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Studyworld Studynotes
\Studyworld\ Studyworld Studynotes \ 1984:
Part Two, Chapter Nine

Winston is very tired. The Party has just changed its war stance, and now Eastasia is the enemy, and not Eurasia. Winston, therefore, has to busy himself with rectifying history so that the Party's change does not appear as a change at all, and that in the historical records, the enemy had always been the same. Winston is amazed that the change is announced during Hate Week, but that the people so readily switch their emotional rage to the new enemy without realizing that any big change has occurred! Now, for all they knew, Oceania had always been in war against Eastasia, when Winston knew that only days ago, the enemy had been Eurasia!

By now, Emmanuel Goldstein's book was in Winston's possession, for only six days, so he takes it to Mr. Charrington's room to start reading it. The title is "The Theory and Practice of Oligarchical Collectivism" and Winston reads the first paragraph of Chapter 1, which starts off by saying that all societies are divided into three section, the High, the Middle, and the Low, but that their goals are always irreconcilable. Winston stops reading temporarily, fearful that he might get caught, but then he flips to Chapter 3 and continues reading.

The chapter summarizes the history and ideology of the Party, including that the three superstates which exist in the world right now (Oceania, Eastasia, and Eurasia) have always been at war with each other, since it was impossible for any one superstate to conquer any other. The three states have their own valuable materials, but above all, they exploit their cheap labor, keeping the poor enslaved unnecessarily for false productivity. Warfare utilizes new technologies but not for an increase in the standard of living, and the world is in many ways more primitive today than it was fifty years ago. There could be no increase of wealth because it threatened a hierarchical society, which needed to be grounded in poverty and ignorance. War, therefore, is the most effective means of keeping a society at bay, both physically and psychologically. Even though some Inner Party members know that much of the war reports are false, they are the truest believers in Oceania and the war, which they must believe Oceania will win someday. Oceania is dedicated to winning this war, even though there can never be an ultimate victor. The three superstates are all the same, working with each other to keep their masses in ignorance of the enemy while manipulating them to continue with the war effort. Each state still remains within its own boundaries, no other state ever threatens to invade them, even though it is sometimes very easy to do so. The only explanation is that the states want to continue this ruse of war, since it pacifies their masses into uniting against the war effort. An external war, therefore, gives them internal peace, and this is the root of the Party slogan "War is Peace."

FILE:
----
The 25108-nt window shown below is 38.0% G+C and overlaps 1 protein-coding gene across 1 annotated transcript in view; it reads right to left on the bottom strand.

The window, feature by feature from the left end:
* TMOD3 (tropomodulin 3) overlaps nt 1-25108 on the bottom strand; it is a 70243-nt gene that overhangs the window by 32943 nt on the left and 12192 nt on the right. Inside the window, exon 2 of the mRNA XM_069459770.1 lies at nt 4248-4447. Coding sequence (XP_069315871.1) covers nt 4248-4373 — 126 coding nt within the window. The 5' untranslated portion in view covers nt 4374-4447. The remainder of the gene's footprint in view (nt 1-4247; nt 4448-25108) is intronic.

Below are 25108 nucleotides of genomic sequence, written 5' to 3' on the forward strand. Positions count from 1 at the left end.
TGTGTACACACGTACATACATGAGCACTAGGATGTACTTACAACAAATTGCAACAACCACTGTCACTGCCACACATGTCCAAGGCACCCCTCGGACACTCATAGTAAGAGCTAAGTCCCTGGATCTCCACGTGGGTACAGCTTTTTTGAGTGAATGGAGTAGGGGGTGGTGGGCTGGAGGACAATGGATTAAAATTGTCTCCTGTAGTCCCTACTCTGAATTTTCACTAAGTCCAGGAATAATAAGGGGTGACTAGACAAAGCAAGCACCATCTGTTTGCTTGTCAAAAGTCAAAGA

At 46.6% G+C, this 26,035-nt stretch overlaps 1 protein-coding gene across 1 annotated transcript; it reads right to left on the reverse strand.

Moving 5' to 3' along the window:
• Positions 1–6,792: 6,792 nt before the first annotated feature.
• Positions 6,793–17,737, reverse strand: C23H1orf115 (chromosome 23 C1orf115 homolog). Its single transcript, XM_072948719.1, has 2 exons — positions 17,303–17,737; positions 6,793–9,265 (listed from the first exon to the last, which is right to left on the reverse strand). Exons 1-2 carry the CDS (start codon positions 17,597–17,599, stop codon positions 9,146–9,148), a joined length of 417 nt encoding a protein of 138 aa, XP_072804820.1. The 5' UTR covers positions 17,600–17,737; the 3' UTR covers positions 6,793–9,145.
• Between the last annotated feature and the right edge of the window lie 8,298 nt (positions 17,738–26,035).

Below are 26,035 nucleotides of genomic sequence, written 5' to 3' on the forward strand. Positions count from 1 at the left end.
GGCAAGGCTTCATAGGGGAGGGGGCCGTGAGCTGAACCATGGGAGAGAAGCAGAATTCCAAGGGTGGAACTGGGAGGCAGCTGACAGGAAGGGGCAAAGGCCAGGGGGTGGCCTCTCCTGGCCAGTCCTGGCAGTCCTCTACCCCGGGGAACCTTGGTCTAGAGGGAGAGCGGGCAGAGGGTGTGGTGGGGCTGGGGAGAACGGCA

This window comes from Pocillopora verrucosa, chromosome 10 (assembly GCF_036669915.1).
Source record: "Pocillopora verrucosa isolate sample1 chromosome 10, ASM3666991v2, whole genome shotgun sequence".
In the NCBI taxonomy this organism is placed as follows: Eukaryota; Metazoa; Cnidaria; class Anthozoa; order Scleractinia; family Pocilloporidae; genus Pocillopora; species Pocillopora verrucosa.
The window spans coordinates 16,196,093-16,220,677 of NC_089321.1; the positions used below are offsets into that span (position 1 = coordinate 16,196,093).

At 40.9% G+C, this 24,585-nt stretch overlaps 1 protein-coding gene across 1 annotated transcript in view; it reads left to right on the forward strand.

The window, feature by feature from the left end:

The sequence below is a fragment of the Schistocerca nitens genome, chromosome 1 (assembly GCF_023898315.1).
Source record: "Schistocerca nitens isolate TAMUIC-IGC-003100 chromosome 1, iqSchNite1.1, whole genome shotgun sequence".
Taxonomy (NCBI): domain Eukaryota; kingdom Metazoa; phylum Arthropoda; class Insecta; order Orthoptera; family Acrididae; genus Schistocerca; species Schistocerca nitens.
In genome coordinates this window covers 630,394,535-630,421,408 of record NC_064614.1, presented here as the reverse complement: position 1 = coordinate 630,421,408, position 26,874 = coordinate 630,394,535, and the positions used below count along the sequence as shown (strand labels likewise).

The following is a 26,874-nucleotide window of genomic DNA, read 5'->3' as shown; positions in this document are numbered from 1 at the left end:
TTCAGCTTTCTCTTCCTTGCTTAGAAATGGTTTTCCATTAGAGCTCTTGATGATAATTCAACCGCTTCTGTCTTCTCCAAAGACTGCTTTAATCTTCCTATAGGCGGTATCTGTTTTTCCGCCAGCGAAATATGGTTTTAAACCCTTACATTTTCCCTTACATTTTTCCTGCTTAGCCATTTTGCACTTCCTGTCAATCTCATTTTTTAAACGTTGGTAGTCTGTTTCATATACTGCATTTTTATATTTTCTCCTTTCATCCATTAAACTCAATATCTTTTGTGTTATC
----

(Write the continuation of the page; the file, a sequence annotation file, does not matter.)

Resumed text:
Winston stops reading, disappointed since he knows all this already; he has learned nothing new. Julia arrives and asks Winston to read it aloud to her, explaining it along the way. Winston starts with Chapter 1.

The chapter summarizes relationships between the different classes in society, which rotate as if in a cycle, but always ensuring that there is a high, middle, and low strata. In Oceania, there is no individual property, because the Party owns everything collectively. But there are difficulties in keeping the society stratified, and the Party can fall for four reasons: 1) it is conquered from outside, 2) there is rebellion internally, 3) a strong Middle group is allowed to rise, or 4) it loses confidence in itself. The structure of Oceania is very predictable: Inner Party, Outer Party, and the proles, but admission into each branch is not necessarily hereditary. The chapter lists the expectations of a good Party member, and why it is necessary to alter the past to keep the present in control. There must be no standards of comparison, so Party members need to be cut off from history. This is an example of "doublethink" where there are two contradictory beliefs that a mind believes in. This is possible because a Party member must know that the new truth is for their own good, while the old truth is something that it is necessary to eradicate, so they must both believe in and reject the idea of two pasts.

Winston pauses to see if Julia is still awake, and she is not. He falls asleep next to her, still unsatisfied with the book because it does not explain why the world is this way, only how it came to be this way. He still does not know the ultimate secret

Browse all Studyworld Studynotes

Historical Context
Main Characters
Points to Ponder
Did You Know
Plot Summary
Part One, Chapter One
Part One, Chapter Two
Part One, Chapter Three
Part One, Chapter Four
Part One, Chapter Five
Part One, Chapter Six
Part One, Chapter Seven
Part One, Chapter Eight
Part Two, Chapter One
Part Two, Chapter Two
Part Two, Chapter Three
Part Two, Chapter Four
Part Two, Chapter Five
Part Two, Chapter Six
Part Two, Chapter Seven
Part Two, Chapter Eight
Part Two, Chapter Nine
Part Two, Chapter Ten
Part Three, Chapter One
Part Three, Chapter Two
Part Three, Chapter Three
Part Three, Chapter Four
Part Three, Chapter Five
Part Three, Chapter Six


 

 



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